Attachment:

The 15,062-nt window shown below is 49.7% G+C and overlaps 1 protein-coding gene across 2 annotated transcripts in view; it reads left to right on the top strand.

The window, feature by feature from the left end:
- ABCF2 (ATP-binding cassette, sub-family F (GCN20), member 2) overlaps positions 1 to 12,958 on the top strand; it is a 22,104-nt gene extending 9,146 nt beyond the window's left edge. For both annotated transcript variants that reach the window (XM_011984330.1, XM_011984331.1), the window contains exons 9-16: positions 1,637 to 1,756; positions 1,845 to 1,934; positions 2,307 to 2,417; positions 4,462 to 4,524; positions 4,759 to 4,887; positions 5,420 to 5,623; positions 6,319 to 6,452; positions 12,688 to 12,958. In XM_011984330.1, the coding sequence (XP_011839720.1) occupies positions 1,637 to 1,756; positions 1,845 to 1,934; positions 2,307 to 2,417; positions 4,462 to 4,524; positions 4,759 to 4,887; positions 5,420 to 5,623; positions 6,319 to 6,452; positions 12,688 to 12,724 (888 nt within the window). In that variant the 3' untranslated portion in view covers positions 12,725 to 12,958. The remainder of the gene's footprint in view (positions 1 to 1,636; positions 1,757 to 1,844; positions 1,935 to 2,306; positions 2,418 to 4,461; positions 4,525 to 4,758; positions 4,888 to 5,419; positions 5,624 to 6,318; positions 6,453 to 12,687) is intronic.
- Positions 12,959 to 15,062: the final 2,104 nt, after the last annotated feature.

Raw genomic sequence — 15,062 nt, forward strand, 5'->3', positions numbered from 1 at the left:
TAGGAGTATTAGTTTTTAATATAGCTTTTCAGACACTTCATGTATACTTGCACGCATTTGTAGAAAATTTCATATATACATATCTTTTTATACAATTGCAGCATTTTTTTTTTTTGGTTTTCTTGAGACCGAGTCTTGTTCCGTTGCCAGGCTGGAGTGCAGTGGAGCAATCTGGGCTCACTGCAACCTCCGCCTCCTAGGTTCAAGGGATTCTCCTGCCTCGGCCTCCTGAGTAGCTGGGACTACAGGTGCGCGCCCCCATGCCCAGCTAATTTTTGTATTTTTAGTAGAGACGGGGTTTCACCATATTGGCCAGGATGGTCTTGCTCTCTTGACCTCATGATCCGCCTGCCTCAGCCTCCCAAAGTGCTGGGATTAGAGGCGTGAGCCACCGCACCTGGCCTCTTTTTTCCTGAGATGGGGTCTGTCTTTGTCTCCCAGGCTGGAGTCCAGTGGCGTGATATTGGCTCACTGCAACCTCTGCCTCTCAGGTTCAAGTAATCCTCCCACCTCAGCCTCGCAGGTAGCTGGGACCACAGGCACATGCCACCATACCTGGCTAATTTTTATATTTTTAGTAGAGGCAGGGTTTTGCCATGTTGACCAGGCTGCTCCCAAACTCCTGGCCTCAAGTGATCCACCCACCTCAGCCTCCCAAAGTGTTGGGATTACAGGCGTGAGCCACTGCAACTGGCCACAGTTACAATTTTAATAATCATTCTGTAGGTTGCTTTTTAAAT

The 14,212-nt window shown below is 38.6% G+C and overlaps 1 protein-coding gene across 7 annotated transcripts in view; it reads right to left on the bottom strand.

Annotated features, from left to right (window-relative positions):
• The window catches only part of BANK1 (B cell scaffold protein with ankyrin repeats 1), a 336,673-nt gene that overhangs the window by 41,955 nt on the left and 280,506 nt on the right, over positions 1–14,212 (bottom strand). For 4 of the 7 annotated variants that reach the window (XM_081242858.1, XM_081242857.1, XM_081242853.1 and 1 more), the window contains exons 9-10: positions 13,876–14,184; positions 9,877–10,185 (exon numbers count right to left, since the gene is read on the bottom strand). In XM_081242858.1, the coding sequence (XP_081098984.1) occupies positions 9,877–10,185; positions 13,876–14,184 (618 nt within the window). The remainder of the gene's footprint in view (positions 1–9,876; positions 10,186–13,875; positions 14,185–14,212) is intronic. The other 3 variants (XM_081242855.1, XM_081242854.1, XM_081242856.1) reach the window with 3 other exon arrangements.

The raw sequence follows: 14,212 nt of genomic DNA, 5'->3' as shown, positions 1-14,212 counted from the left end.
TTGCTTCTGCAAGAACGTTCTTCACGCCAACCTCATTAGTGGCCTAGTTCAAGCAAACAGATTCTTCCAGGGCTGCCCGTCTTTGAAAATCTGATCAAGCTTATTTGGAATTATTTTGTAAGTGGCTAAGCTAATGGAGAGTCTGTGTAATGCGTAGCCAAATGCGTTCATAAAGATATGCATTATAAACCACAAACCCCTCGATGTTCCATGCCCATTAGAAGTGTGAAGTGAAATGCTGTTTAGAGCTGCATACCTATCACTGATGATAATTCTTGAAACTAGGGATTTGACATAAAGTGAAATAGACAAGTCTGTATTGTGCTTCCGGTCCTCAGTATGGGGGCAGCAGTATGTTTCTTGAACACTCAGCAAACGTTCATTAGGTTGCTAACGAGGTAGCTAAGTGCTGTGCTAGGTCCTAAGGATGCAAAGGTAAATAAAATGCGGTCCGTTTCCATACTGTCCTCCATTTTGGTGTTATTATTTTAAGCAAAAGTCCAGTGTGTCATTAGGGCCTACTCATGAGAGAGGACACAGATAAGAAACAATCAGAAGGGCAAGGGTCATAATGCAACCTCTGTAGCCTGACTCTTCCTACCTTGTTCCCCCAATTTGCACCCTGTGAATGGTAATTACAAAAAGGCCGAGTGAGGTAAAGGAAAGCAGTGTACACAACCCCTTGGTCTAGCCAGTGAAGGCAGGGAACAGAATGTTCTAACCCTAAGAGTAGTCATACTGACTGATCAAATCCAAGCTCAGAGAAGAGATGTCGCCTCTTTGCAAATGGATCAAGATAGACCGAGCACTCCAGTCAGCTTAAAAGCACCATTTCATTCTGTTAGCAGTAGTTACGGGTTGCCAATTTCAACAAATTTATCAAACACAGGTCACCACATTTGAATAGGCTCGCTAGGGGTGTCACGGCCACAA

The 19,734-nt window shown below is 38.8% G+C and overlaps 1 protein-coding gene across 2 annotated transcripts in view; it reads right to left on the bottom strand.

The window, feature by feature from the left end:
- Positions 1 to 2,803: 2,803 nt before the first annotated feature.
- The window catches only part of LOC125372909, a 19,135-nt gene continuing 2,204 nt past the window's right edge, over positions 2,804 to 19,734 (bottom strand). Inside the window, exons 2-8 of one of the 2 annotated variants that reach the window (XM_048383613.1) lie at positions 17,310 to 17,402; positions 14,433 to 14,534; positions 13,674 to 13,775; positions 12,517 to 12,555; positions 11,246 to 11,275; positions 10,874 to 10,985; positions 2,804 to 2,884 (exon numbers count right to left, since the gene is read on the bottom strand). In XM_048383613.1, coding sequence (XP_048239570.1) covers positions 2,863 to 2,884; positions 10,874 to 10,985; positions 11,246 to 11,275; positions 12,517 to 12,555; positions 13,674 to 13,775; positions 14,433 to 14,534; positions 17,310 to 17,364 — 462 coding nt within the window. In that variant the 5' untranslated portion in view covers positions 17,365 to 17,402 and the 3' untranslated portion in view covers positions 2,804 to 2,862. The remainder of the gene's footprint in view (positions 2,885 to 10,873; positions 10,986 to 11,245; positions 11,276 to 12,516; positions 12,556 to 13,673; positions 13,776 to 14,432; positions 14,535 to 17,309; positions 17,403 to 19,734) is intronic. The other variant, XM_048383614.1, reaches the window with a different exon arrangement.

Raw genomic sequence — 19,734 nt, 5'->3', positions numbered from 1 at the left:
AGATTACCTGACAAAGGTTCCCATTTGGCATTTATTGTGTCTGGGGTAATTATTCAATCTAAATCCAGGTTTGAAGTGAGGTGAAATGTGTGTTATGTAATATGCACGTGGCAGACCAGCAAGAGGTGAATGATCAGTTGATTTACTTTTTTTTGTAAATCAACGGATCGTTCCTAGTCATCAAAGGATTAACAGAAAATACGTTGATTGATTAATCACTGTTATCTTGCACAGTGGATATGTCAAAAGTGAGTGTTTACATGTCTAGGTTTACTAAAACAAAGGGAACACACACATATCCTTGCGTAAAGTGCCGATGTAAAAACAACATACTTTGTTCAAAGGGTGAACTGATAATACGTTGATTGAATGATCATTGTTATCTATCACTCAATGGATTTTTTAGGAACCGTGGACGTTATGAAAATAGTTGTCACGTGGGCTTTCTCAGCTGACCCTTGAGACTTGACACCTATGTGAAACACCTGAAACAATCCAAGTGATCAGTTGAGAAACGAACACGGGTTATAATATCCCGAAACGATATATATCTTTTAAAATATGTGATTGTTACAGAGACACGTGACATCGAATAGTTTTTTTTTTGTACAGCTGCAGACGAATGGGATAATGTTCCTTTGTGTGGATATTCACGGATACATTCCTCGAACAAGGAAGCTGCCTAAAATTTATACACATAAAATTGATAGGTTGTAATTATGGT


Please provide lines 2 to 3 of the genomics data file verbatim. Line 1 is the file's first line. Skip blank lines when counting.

The window, feature by feature from the left end:
- ABCF2 (ATP-binding cassette, sub-family F (GCN20), member 2) overlaps positions 1 to 12,958 on the top strand; it is a 22,104-nt gene extending 9,146 nt beyond the window's left edge. For both annotated transcript variants that reach the window (XM_011984330.1, XM_011984331.1), the window contains exons 9-16: positions 1,637 to 1,756; positions 1,845 to 1,934; positions 2,307 to 2,417; positions 4,462 to 4,524; positions 4,759 to 4,887; positions 5,420 to 5,623; positions 6,319 to 6,452; positions 12,688 to 12,958. In XM_011984330.1, the coding sequence (XP_011839720.1) occupies positions 1,637 to 1,756; positions 1,845 to 1,934; positions 2,307 to 2,417; positions 4,462 to 4,524; positions 4,759 to 4,887; positions 5,420 to 5,623; positions 6,319 to 6,452; positions 12,688 to 12,724 (888 nt within the window). In that variant the 3' untranslated portion in view covers positions 12,725 to 12,958. The remainder of the gene's footprint in view (positions 1 to 1,636; positions 1,757 to 1,844; positions 1,935 to 2,306; positions 2,418 to 4,461; positions 4,525 to 4,758; positions 4,888 to 5,419; positions 5,624 to 6,318; positions 6,453 to 12,687) is intronic.